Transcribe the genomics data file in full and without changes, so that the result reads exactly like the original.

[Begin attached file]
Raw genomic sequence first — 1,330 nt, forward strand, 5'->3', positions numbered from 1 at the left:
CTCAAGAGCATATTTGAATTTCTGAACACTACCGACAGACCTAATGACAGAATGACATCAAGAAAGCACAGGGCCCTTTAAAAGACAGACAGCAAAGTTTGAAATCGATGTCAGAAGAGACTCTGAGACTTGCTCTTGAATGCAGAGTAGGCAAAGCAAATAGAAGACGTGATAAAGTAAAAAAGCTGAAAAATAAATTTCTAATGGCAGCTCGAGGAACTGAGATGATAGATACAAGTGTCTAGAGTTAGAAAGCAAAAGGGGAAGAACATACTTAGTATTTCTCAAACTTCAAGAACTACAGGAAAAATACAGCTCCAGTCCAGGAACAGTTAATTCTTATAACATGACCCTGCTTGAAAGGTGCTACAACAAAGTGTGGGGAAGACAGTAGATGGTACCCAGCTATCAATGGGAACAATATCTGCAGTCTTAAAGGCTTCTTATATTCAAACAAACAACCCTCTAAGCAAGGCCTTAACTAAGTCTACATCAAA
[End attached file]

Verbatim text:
Raw genomic sequence first — 1,330 nt, forward strand, 5'->3', positions numbered from 1 at the left:
CTCAAGAGCATATTTGAATTTCTGAACACTACCGACAGACCTAATGACAGAATGACATCAAGAAAGCACAGGGCCCTTTAAAAGACAGACAGCAAAGTTTGAAATCGATGTCAGAAGAGACTCTGAGACTTGCTCTTGAATGCAGAGTAGGCAAAGCAAATAGAAGACGTGATAAAGTAAAAAAGCTGAAAAATAAATTTCTAATGGCAGCTCGAGGAACTGAGATGATAGATACAAGTGTCTAGAGTTAGAAAGCAAAAGGGGAAGAACATACTTAGTATTTCTCAAACTTCAAGAACTACAGGAAAAATACAGCTCCAGTCCAGGAACAGTTAATTCTTATAACATGACCCTGCTTGAAAGGTGCTACAACAAAGTGTGGGGAAGACAGTAGATGGTACCCAGCTATCAATGGGAACAATATCTGCAGTCTTAAAGGCTTCTTATATTCAAACAAACAACCCTCTAAGCAAGGCCTTAACTAAGTCTACATCAAA